Moving forward the phase out date for internal combustion vehicles would benefit not just energy and manufacturing industries but also the retail, leisure, and entertainment sectors, a new Greenpeace analysis argues
Bringing forward the date at which new petrol, diesel, and hybrid cars and vans can no longer be sold in the UK to 2030 could create 32,000 new jobs and increase GDP by £4.2bn, according to a new report published today by Greenpeace.
Implementing a full transition to electric vehicles (EVs) for the auto market by 2030 would increase employment and stimulate economic activity, resulting in a £1.9bn net increase in government revenue by the end of the decade, the report argues.
The new analysis comes as Number 10 is expected finalise a long awaited decision on the coming days on when to end the sale of petrol and diesel cars and vans. The current date for ending the sale of internal combustion engine cars is 2040, but the government has already said it will pull it forward to 2035 and is investigating whether to bring the date further forward still.
The target date is set to form the centrepiece of the government’s much anticipated 10 point green recovery plan, which reports over the weekend suggested would be launched next week. However, sources have indicated the question of when to end the sale of conventional cars remains the subject of fierce debate within government. Some ministers are said to accept a 2030 or 2032 date is needed to put the UK on track for net zero emissions by 2050 and cement the UK’s leadership position in the fast-expanding EV market, while others fear a media and public backlash to a policy that would effectively halt the sale of internal combustion cars within a decade.
However, today’s new report, compiled for Greenpeace by the data and energy consultancies Cambridge Econometrics and Element Energy, argues there is a compelling economic case for an early phase out date.
The analysis draws on the Department for Transport’s (DFT) transport model and a widely used macroeconomic model to assess the economic impact of a faster transition to electric vehicles. It concludes that jobs would be created across a range of sectors, including energy, battery manufacturing, and charging infrastructure deployment, as well as within the retail, entertainment, and leisure industries. According to the report, these latter sectors would benefit from increased economic activity that would result from the lower overall costs of owning and running an electric vehicle, as well as lower demand for imported oil, which should lead to consumers having increased disposable income.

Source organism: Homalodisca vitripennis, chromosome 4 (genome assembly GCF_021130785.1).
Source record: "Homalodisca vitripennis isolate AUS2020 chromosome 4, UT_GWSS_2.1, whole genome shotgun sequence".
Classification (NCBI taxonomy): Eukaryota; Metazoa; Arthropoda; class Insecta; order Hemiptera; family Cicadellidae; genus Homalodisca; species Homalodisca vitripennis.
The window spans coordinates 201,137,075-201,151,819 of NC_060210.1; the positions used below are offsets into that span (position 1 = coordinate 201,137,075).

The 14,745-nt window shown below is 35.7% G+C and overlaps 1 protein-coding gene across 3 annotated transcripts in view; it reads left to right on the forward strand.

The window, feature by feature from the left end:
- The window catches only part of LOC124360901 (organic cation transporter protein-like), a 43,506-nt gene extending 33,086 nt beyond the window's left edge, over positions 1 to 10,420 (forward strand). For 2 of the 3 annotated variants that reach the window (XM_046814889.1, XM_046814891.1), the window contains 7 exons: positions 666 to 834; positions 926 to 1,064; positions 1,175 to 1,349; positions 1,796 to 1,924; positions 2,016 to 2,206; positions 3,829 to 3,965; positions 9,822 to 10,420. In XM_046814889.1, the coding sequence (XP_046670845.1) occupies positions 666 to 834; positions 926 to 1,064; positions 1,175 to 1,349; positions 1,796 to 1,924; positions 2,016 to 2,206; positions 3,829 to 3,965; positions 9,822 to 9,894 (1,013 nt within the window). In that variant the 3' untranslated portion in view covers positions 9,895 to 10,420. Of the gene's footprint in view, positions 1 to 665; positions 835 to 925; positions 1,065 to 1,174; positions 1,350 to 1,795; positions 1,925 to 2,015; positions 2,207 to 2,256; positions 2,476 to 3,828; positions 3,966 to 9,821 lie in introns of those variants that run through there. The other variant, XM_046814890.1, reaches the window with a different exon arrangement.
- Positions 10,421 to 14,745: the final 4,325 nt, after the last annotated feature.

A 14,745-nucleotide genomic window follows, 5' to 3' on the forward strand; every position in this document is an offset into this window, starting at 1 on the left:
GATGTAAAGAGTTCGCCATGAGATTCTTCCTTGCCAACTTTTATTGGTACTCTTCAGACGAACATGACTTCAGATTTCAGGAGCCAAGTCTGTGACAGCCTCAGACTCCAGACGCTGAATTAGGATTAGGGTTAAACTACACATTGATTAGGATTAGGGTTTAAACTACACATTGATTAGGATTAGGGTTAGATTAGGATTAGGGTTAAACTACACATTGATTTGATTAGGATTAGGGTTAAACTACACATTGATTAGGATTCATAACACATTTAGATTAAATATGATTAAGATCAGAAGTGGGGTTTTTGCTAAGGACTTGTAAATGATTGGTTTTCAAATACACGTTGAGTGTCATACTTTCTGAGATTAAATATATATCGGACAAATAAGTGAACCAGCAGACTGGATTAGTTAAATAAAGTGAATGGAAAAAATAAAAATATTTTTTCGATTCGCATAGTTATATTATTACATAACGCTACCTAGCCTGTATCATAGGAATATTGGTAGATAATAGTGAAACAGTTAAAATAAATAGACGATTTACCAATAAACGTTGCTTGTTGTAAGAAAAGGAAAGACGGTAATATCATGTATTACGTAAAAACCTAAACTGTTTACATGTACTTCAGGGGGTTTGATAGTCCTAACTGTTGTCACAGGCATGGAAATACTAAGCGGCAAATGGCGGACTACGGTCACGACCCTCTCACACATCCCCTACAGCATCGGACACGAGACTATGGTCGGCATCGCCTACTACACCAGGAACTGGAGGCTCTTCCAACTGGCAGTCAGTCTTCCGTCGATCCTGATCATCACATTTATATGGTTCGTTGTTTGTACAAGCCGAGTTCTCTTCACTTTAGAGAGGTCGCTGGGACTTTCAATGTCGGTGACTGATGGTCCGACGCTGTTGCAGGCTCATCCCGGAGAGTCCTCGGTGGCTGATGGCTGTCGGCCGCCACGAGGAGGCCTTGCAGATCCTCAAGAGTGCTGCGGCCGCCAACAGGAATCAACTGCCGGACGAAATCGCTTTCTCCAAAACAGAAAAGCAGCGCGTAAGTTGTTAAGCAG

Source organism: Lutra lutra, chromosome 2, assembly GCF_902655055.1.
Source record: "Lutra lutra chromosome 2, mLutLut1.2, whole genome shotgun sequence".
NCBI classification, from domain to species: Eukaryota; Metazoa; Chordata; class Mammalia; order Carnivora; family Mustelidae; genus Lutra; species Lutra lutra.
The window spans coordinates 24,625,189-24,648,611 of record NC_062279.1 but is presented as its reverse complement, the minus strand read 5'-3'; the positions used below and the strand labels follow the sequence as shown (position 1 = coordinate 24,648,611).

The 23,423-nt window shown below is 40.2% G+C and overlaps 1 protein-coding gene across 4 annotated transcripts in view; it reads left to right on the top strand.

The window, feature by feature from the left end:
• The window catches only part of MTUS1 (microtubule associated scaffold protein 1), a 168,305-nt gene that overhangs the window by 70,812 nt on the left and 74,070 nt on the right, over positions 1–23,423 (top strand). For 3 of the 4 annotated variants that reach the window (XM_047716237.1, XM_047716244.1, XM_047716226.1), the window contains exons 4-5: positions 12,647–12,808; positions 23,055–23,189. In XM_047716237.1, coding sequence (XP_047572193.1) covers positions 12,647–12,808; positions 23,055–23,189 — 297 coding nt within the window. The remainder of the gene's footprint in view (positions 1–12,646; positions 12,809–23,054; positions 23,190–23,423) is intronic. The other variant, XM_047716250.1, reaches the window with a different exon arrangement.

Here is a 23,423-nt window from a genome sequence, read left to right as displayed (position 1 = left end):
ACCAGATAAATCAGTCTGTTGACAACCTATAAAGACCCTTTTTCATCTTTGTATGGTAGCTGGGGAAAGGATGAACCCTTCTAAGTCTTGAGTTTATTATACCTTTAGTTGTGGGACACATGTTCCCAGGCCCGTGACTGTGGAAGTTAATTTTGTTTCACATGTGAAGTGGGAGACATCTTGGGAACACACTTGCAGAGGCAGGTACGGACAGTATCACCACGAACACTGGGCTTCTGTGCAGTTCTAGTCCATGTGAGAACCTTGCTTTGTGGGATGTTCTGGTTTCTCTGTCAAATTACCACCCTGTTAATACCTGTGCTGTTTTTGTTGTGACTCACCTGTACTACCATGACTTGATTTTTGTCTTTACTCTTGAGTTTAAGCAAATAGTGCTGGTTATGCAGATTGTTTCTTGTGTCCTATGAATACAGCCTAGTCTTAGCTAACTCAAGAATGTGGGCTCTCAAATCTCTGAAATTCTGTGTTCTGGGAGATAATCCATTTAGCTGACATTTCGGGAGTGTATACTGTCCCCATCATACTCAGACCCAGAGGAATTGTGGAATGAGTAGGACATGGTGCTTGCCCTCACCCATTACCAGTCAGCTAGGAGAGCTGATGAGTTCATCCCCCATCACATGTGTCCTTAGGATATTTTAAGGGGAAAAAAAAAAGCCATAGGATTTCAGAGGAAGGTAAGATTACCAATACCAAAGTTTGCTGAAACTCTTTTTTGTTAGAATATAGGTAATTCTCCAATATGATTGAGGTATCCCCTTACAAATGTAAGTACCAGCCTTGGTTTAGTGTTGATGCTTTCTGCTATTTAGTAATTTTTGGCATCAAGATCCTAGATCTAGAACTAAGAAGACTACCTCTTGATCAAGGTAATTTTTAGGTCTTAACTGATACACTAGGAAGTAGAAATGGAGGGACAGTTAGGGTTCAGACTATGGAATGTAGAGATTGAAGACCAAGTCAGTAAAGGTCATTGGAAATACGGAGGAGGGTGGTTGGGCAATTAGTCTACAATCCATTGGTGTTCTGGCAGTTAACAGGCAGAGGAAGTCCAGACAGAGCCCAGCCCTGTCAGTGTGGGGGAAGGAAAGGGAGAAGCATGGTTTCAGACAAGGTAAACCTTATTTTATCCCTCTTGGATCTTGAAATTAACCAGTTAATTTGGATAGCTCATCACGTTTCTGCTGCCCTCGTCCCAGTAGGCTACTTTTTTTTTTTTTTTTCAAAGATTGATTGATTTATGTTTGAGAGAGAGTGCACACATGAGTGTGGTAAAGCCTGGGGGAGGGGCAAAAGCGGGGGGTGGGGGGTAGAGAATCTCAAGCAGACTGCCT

Under both the 2030 and 2035 scenarios analysed, EV adoption would undergo a rapid increase over the coming decade, the analysis suggests. However, just 60 per cent of the new car market would be made up of EVs by 2030 with a 2035 phase out date, whereas EVs would account for almost 100 per cent of market by the end of the decade under the 2030 scenario.
The increase in employment and public spending resulting from a faster transition to EVs would boost GDP in 2030 by 0.2 per cent, equivalent to £4.2bn, the new analysis finds.
The report further argues that phasing out polluting vehicles earlier could help UK firms capture a larger share of both the domestic and European markets for electric cars and vans. If UK manufacturers were able to increase their share of the UK market from 34 per cent to 42 per cent over the next 20 years – supported by proactive government policies – the report claims that GDP would rise by a further 0.4 per cent in 2030, equivalent to £10.3bn. Such an approach would also create 31,000 more jobs, the report adds, including 10,000 in vehicle manufacturing, compared to the status quo.
In addition to exploiting this ‘first-mover advantage’, the report argues that increasing the UK’s role in the nascent battery market, such as through the development of a UK-based Gigafactory, could lead to further economic gains.
“Now more than ever we need bold government policies that create new jobs and economic growth whilst driving the UK forward on climate action,” said Greenpeace UK’s policy director Doug Parr. “Here – staring Boris Johnson right in the face – is one that will do just that, while making the UK a world leader in electric vehicle manufacturing. Delivered with the right policies, a 2030 phase out really would be win-win all round.”
Read more: businessgreen.com